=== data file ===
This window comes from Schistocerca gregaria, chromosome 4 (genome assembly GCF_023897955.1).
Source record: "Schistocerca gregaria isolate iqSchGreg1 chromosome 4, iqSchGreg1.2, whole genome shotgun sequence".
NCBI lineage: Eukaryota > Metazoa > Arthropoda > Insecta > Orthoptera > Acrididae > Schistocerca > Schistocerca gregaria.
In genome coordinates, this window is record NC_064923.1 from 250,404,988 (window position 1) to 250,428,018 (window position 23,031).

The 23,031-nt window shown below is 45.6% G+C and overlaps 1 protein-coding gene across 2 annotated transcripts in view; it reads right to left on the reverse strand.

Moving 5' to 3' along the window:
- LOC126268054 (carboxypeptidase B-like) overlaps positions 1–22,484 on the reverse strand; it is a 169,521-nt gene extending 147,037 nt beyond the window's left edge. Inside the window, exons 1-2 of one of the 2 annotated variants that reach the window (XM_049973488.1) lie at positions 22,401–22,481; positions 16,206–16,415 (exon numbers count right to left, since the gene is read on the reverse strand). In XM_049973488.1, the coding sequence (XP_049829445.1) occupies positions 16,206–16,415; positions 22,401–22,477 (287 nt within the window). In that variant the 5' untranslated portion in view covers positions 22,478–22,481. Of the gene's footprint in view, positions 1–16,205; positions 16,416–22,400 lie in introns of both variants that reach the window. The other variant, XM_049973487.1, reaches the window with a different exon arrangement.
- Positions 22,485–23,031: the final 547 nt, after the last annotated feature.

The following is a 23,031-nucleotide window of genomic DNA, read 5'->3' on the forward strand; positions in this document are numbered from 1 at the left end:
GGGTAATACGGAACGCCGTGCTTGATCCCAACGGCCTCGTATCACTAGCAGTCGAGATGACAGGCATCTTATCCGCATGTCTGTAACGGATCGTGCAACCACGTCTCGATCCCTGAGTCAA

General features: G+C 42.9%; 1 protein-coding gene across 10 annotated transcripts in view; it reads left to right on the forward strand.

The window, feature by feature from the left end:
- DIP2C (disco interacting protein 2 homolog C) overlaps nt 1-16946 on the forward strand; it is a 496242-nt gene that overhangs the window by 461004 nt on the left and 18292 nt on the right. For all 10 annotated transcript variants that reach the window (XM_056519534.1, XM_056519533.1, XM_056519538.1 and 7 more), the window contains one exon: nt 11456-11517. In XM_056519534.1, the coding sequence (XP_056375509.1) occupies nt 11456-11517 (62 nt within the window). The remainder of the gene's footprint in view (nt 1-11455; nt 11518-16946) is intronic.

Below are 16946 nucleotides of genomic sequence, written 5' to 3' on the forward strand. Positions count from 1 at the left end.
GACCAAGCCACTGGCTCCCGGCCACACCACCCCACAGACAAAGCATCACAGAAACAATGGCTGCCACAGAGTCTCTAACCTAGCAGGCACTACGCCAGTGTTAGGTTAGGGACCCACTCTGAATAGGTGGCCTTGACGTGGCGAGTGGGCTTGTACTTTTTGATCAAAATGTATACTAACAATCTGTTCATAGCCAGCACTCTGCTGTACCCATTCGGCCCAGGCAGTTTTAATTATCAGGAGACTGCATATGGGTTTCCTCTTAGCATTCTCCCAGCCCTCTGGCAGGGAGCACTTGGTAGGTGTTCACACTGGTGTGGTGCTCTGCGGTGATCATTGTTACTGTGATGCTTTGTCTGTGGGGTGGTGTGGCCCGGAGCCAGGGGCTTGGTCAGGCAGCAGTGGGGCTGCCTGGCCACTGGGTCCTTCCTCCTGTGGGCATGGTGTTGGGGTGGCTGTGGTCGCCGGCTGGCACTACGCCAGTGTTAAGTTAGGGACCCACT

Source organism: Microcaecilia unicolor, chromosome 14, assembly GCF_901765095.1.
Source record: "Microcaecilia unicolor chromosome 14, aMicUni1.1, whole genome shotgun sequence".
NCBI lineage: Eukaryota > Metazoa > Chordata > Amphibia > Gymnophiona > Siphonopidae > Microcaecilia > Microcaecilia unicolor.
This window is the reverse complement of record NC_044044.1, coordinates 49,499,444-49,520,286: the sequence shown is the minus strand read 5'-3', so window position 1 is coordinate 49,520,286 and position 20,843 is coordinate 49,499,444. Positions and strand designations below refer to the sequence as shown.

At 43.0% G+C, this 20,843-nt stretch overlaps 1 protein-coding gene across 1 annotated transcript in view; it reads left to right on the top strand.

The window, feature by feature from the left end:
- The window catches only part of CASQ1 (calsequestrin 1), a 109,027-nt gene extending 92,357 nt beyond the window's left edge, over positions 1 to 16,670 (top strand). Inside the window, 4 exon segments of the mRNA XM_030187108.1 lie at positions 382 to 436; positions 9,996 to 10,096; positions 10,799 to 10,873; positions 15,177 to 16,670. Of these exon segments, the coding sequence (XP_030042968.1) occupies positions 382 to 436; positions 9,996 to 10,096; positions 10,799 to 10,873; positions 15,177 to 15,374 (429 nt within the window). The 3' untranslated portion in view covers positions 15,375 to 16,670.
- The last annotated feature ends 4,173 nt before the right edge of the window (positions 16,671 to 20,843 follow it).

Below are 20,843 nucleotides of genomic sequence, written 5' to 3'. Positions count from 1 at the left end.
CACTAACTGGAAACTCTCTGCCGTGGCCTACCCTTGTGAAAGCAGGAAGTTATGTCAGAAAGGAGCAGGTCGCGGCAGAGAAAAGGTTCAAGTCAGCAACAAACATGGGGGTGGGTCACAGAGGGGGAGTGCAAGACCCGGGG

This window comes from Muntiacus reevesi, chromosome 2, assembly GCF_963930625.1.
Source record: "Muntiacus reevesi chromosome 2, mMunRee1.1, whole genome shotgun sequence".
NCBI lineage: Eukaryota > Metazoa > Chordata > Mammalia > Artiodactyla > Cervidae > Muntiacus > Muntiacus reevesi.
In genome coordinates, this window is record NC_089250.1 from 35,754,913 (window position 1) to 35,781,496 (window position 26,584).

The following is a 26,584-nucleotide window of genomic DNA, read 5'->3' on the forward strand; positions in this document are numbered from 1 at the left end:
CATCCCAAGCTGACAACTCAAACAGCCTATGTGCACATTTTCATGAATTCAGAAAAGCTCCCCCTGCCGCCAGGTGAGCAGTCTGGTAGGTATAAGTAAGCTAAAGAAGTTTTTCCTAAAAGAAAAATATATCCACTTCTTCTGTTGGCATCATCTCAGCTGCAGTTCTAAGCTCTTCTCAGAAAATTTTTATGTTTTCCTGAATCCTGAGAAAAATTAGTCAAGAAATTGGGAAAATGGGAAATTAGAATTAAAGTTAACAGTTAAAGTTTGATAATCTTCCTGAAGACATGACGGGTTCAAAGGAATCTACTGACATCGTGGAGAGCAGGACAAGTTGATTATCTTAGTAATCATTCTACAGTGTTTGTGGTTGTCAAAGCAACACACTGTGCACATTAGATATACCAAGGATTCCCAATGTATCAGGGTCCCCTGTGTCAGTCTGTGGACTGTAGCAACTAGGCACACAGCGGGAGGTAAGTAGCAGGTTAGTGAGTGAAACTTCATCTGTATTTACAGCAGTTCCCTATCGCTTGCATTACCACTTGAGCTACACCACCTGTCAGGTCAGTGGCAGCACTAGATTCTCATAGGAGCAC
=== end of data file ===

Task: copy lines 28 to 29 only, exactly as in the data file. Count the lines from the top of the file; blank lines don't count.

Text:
NCBI lineage: Eukaryota > Metazoa > Chordata > Mammalia > Artiodactyla > Cervidae > Muntiacus > Muntiacus reevesi.
In genome coordinates, this window is record NC_089250.1 from 35,754,913 (window position 1) to 35,781,496 (window position 26,584).